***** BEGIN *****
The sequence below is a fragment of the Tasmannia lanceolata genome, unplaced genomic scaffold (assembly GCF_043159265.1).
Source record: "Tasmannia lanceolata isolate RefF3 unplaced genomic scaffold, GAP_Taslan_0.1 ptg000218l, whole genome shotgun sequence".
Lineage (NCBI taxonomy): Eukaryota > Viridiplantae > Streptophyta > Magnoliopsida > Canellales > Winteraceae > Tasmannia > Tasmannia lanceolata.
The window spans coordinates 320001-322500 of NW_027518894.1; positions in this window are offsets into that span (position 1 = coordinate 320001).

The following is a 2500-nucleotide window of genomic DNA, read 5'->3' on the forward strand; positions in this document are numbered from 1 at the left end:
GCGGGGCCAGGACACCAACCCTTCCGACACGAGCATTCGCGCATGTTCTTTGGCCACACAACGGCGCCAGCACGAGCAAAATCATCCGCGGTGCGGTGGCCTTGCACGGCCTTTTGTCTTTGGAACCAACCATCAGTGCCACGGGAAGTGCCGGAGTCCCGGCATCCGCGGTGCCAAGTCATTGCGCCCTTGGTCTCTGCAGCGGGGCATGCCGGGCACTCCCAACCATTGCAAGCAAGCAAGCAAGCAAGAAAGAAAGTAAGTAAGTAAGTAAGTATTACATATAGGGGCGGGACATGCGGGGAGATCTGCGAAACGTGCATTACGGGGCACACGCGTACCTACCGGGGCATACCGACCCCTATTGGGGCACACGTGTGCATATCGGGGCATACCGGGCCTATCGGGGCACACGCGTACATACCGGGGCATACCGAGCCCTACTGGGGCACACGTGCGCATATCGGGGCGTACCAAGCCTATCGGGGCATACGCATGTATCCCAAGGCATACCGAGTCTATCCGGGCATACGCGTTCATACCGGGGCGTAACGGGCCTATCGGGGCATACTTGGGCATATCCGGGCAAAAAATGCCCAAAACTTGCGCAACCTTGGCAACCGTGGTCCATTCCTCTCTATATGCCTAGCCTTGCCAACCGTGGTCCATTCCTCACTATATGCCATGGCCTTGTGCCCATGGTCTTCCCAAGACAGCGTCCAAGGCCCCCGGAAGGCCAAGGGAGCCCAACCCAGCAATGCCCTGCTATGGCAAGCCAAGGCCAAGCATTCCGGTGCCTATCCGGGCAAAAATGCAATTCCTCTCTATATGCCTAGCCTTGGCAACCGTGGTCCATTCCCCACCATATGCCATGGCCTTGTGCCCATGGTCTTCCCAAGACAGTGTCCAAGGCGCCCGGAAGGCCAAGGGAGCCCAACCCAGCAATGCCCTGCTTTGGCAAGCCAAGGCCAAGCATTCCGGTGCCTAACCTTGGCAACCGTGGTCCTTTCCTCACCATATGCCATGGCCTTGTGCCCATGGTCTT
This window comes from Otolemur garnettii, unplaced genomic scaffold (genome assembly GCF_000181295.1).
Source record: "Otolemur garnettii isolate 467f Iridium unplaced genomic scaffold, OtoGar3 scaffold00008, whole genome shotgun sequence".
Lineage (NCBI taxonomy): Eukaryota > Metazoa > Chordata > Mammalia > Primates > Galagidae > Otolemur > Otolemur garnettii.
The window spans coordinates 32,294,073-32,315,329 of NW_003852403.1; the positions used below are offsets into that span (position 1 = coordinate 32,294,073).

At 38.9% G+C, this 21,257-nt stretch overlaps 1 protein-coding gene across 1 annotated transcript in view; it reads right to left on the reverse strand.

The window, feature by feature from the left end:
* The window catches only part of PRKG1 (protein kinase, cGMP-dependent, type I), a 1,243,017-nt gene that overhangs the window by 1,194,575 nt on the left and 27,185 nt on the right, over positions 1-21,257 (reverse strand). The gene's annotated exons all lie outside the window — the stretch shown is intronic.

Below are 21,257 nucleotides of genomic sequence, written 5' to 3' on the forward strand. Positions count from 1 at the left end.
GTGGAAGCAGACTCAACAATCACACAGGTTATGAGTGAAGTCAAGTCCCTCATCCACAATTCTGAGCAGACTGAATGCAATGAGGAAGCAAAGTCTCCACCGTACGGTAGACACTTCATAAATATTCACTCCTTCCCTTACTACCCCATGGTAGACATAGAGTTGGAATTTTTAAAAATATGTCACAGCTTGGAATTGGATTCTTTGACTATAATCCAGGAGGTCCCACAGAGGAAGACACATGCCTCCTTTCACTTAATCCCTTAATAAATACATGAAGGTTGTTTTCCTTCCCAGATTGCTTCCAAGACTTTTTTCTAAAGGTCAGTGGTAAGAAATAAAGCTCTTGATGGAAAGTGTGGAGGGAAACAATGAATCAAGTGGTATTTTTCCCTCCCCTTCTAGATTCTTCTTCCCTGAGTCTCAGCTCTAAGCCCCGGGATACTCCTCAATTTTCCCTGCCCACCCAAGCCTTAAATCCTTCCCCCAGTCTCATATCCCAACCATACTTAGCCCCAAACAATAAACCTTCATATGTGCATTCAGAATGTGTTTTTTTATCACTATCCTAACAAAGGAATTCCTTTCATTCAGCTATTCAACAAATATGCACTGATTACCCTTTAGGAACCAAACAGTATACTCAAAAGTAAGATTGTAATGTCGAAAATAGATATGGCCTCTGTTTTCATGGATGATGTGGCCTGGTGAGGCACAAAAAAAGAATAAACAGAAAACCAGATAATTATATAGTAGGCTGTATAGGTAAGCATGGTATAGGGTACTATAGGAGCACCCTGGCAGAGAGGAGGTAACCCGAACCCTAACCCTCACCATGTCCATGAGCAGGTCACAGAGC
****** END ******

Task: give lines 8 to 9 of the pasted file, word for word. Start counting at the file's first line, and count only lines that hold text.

Source record: "Otolemur garnettii isolate 467f Iridium unplaced genomic scaffold, OtoGar3 scaffold00008, whole genome shotgun sequence".
Lineage (NCBI taxonomy): Eukaryota > Metazoa > Chordata > Mammalia > Primates > Galagidae > Otolemur > Otolemur garnettii.